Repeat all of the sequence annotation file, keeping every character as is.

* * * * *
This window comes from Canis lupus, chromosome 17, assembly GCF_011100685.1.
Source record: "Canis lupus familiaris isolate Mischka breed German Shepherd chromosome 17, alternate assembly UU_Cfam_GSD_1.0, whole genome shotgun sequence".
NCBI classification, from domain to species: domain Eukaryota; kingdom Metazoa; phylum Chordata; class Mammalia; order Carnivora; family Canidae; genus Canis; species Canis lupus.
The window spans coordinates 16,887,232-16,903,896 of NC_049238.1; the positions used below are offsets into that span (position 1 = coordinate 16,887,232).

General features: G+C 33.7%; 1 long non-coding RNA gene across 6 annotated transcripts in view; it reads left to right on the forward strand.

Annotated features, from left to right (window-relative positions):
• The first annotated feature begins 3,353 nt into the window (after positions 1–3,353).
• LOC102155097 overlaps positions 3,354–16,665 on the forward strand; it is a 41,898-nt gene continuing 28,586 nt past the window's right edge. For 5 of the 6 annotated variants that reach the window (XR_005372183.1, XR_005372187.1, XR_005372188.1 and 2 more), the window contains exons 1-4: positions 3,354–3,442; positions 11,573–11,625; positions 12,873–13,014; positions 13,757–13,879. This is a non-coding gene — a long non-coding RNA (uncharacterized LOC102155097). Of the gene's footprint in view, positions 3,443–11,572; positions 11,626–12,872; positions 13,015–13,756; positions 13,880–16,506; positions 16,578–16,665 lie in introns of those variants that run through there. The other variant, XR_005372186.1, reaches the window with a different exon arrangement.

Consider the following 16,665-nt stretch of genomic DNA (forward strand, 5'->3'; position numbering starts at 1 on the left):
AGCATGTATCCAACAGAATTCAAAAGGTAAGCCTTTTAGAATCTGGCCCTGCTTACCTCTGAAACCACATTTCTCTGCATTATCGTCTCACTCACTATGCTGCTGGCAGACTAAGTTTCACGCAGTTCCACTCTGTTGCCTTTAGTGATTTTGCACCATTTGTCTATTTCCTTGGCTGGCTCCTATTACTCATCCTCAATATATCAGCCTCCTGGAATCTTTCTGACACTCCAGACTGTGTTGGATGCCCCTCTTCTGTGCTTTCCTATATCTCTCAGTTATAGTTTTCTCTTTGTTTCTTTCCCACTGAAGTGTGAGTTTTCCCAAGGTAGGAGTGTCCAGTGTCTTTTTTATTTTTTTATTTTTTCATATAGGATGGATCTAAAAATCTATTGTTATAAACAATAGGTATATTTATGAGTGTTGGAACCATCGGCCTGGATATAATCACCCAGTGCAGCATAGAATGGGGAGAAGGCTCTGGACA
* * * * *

This window comes from Canis lupus, chromosome 17, assembly GCF_011100685.1.
Source record: "Canis lupus familiaris isolate Mischka breed German Shepherd chromosome 17, alternate assembly UU_Cfam_GSD_1.0, whole genome shotgun sequence".
NCBI classification, from domain to species: domain Eukaryota; kingdom Metazoa; phylum Chordata; class Mammalia; order Carnivora; family Canidae; genus Canis; species Canis lupus.
The window spans coordinates 16,887,232-16,903,896 of NC_049238.1; the positions used below are offsets into that span (position 1 = coordinate 16,887,232).

General features: G+C 33.7%; 1 long non-coding RNA gene across 6 annotated transcripts in view; it reads left to right on the forward strand.

Annotated features, from left to right (window-relative positions):
• The first annotated feature begins 3,353 nt into the window (after positions 1–3,353).
• LOC102155097 overlaps positions 3,354–16,665 on the forward strand; it is a 41,898-nt gene continuing 28,586 nt past the window's right edge. For 5 of the 6 annotated variants that reach the window (XR_005372183.1, XR_005372187.1, XR_005372188.1 and 2 more), the window contains exons 1-4: positions 3,354–3,442; positions 11,573–11,625; positions 12,873–13,014; positions 13,757–13,879. This is a non-coding gene — a long non-coding RNA (uncharacterized LOC102155097). Of the gene's footprint in view, positions 3,443–11,572; positions 11,626–12,872; positions 13,015–13,756; positions 13,880–16,506; positions 16,578–16,665 lie in introns of those variants that run through there. The other variant, XR_005372186.1, reaches the window with a different exon arrangement.

Consider the following 16,665-nt stretch of genomic DNA (forward strand, 5'->3'; position numbering starts at 1 on the left):
AGCATGTATCCAACAGAATTCAAAAGGTAAGCCTTTTAGAATCTGGCCCTGCTTACCTCTGAAACCACATTTCTCTGCATTATCGTCTCACTCACTATGCTGCTGGCAGACTAAGTTTCACGCAGTTCCACTCTGTTGCCTTTAGTGATTTTGCACCATTTGTCTATTTCCTTGGCTGGCTCCTATTACTCATCCTCAATATATCAGCCTCCTGGAATCTTTCTGACACTCCAGACTGTGTTGGATGCCCCTCTTCTGTGCTTTCCTATATCTCTCAGTTATAGTTTTCTCTTTGTTTCTTTCCCACTGAAGTGTGAGTTTTCCCAAGGTAGGAGTGTCCAGTGTCTTTTTTATTTTTTTATTTTTTCATATAGGATGGATCTAAAAATCTATTGTTATAAACAATAGGTATATTTATGAGTGTTGGAACCATCGGCCTGGATATAATCACCCAGTGCAGCATAGAATGGGGAGAAGGCTCTGGACA